SIXTY-three-degree eggs, gizzards and pangrattato. Tantalise your tastebuds? Then the newly opened A.Baker in the New Acton precinct is for you.
If the mention of gizzards makes you gag, I encourage you to not be afraid. A.Baker’s food is executed with skill and you’ll be rewarded for being adventurous.
What about 63-degree eggs you ask? This is a poached egg slow cooked. Many chefs say it’s the “perfect egg” because 63 degrees is when the egg white and yolk are the same temperature.
And pangrattato? Well, they’re essentially breadcrumbs (let’s say ‘special Italian’ breadcrumbs).
But enough of the quizzing. Let’s concentrate on the scoop behind A.Baker.
First, location. A.Baker is where Flint was before it sadly burnt to the ground, so it has an excellent position in an area that is pretty hip. The place is divided into three sections – artisan commercial bakery, eatery and bar.
We started in the bar area, a kind of hidey hole tucked downstairs with exceptional old marine lights discovered in Jodhpur, India. The bar was pretty well overflowing but we soon found a seat. We shared plump south coast oysters (they don’t get much better than that) baked with bacon jam and pangrattato ($3.50 each).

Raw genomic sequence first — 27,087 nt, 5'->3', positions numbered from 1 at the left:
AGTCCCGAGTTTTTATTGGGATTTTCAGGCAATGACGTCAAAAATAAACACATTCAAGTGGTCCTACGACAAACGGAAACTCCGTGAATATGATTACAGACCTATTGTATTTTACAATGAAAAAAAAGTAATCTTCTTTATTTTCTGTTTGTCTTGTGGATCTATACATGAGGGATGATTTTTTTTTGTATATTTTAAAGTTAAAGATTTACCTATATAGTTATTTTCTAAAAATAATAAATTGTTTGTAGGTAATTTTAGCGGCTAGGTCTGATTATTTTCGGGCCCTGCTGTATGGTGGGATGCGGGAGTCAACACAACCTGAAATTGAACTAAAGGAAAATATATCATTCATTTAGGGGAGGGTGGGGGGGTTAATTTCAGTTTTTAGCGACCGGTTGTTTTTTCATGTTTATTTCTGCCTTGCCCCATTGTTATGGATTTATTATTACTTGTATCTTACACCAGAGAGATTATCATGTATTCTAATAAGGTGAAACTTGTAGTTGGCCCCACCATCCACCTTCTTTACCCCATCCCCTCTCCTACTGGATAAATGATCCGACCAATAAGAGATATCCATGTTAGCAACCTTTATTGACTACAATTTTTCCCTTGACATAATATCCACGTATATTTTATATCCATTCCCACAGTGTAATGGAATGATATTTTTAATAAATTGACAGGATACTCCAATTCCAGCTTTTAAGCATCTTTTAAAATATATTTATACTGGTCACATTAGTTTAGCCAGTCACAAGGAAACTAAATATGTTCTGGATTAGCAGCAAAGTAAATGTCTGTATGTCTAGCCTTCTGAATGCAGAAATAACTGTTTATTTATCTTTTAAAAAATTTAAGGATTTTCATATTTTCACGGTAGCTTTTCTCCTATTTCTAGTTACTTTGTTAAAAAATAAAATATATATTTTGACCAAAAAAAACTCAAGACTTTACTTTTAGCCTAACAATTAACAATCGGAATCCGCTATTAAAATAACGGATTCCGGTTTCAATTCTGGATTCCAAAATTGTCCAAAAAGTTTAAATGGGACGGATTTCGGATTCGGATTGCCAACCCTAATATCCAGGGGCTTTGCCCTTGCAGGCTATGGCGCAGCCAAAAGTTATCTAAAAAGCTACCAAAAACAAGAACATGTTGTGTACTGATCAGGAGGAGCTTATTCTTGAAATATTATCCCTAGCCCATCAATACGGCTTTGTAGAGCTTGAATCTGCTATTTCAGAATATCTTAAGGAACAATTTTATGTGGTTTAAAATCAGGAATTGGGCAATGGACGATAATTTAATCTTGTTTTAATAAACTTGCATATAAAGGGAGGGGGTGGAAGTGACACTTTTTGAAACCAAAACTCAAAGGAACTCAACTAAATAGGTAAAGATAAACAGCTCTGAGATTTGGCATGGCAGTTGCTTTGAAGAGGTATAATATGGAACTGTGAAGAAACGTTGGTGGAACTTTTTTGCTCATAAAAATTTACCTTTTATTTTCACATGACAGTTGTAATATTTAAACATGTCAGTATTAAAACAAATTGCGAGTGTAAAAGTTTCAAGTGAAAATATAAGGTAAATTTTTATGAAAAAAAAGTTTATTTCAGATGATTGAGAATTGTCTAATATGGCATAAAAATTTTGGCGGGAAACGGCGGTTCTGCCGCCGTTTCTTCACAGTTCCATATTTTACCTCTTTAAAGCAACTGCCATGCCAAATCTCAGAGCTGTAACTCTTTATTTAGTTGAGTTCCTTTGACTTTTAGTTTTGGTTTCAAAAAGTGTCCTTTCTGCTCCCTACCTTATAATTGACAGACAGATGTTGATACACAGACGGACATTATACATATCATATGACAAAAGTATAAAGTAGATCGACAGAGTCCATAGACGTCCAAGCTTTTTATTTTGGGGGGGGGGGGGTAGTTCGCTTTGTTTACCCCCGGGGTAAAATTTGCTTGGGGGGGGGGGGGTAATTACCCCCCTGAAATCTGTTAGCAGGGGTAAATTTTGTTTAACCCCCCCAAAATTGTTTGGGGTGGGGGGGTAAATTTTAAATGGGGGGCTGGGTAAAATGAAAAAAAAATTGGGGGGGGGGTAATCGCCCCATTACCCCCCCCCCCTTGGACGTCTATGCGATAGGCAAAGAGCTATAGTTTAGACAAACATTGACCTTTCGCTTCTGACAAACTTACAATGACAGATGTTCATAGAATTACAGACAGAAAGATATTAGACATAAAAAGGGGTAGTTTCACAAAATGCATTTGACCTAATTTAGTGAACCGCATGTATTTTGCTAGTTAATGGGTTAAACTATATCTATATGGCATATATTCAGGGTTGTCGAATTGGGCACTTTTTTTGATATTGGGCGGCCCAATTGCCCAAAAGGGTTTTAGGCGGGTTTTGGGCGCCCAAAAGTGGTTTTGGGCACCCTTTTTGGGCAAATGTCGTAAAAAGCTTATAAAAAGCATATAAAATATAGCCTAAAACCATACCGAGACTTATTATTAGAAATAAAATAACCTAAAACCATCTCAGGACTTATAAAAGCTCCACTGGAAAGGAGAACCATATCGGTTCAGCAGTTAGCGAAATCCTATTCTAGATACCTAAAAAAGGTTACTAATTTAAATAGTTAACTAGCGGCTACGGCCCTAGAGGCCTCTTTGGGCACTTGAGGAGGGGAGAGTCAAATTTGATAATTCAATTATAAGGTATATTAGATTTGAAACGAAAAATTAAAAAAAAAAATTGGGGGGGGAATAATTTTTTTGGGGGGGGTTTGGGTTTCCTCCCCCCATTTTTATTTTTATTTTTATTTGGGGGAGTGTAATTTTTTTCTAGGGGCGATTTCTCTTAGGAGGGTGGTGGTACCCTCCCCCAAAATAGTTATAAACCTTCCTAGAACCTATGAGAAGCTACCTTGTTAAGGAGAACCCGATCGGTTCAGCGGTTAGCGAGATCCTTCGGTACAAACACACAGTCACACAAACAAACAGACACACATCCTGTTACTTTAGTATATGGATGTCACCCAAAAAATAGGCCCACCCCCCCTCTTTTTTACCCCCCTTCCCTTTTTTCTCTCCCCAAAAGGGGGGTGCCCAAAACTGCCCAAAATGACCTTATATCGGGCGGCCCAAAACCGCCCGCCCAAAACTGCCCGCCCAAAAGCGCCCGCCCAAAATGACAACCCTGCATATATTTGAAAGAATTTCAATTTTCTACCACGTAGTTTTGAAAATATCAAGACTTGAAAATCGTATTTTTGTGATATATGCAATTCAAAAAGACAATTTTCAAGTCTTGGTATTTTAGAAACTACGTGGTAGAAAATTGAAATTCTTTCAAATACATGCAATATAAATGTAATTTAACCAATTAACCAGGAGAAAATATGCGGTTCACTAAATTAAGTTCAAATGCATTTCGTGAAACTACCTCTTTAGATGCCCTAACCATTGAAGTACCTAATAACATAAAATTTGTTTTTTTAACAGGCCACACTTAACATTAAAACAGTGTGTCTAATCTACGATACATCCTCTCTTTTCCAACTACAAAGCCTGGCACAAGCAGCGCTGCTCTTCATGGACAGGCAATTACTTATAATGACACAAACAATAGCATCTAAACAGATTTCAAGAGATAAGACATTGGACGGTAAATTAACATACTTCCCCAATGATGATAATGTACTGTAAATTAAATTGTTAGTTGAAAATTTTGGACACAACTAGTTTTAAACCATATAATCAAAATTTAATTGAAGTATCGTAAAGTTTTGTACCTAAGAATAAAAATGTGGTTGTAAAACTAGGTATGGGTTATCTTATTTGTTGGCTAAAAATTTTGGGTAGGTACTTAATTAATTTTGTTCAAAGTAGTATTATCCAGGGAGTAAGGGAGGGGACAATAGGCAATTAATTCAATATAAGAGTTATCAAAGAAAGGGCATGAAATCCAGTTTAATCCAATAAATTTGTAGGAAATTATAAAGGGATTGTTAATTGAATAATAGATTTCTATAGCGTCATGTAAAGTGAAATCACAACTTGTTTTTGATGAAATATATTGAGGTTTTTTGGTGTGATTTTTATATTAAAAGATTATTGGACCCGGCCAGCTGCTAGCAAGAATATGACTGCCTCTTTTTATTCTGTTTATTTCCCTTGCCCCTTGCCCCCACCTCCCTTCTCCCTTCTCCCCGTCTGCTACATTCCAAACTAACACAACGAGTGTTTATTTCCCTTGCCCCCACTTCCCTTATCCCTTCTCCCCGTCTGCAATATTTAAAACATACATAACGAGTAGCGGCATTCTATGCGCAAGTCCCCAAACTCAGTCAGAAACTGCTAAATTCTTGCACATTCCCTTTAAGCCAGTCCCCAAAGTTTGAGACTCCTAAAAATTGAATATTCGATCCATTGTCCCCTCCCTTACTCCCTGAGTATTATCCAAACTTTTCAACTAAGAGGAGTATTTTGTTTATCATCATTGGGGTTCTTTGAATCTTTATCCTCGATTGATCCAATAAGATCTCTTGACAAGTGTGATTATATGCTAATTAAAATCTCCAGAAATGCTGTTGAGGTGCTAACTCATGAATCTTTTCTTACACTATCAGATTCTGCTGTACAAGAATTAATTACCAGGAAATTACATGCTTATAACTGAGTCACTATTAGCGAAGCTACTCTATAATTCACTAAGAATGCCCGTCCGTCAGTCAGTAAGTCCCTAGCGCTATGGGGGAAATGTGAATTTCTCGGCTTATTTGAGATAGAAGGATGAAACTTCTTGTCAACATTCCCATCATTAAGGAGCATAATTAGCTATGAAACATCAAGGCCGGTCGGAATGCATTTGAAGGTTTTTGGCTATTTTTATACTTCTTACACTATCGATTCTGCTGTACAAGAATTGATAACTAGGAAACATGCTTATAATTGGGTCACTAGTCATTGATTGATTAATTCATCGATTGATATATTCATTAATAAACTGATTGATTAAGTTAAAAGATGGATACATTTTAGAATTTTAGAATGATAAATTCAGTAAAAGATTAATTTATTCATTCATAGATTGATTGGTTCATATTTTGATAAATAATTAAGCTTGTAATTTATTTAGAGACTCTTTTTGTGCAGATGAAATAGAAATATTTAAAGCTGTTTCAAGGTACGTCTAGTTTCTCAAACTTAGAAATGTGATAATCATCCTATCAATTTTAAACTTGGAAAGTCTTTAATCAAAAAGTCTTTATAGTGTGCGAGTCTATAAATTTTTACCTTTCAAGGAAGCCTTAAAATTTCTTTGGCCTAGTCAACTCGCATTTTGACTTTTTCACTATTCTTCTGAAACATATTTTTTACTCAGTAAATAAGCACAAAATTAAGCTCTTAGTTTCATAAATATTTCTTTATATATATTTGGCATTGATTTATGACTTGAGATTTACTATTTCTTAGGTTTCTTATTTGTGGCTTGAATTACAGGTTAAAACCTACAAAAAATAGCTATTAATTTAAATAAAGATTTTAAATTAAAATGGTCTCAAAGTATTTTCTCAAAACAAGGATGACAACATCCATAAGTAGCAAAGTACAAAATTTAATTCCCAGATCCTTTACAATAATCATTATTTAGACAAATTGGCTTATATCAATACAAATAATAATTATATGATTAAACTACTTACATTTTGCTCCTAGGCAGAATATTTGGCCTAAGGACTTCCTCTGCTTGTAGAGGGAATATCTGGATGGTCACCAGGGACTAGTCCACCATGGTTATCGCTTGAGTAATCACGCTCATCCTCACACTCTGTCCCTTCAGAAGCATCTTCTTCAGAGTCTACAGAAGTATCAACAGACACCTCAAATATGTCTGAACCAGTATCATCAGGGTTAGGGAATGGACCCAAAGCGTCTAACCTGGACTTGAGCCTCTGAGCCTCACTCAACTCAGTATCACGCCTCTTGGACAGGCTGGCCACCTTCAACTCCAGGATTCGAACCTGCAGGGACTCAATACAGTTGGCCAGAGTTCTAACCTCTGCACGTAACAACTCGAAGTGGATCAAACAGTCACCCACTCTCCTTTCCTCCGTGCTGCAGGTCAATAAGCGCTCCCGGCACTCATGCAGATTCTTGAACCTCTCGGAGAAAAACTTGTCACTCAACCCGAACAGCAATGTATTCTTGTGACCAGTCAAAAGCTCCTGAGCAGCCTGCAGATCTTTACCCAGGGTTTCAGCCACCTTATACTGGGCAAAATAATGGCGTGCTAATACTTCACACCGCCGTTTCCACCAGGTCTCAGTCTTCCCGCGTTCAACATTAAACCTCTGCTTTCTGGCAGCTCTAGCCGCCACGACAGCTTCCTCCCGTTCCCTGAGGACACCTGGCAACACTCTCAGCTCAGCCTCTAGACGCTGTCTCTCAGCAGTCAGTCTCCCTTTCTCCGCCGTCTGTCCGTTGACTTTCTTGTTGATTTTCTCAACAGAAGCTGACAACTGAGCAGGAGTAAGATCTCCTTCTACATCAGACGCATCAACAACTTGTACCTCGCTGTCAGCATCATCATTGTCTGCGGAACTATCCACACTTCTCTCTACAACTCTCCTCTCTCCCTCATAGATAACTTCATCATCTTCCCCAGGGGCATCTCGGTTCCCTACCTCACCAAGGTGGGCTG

They were delicious and we washed them down with lovely wine (we had to remind the staff twice that we had ordered wine). Also downstairs is the bakery and you can watch the action through a one-way pane of glass (actually we could only see someone’s back… perhaps another day).
We were told it might be a bit of a wait for a table to become available but it wasn’t long at all before – poof! –we were back on the main floor. The old structure is exposed, creating a rustic feeling with raw charred brick, smoke stains and other imperfections.
The menu isn’t huge, but quality of ingredients is the order of the day. Meals come in two sizes, small ($16) and large ($28), and all-day options are available morning ‘til night.
A.Baker offers charcuterie and oysters. Capocollo, cacciatore and porchetta (each $12) are served on a wooden board with fantastic bread, milled in the wee hours of the morning and baked fresh daily. We shared the entrée-size farmed venison from Mandagery Creek, Orange, transformed into a spellbinding ragu, including barley risotto and saffron flowers.
My second visit was for breakfast and my eggs – poached in a spicy tomato sauce, served in a small cast-iron frying pan on a wooden board (wooden boards are popular at A.Baker) – were delightful. The coffee was good and I adored A.Baker’s wonderful black Japanese tea pots.
Open seven days for breakfast, lunch and dinner. No reservations accepted. Unit 2, 15 Edinburgh Avenue, call 6287 6150.
Top image: House sourdough and marinated Crookwell olives. Photos by Brent McDonald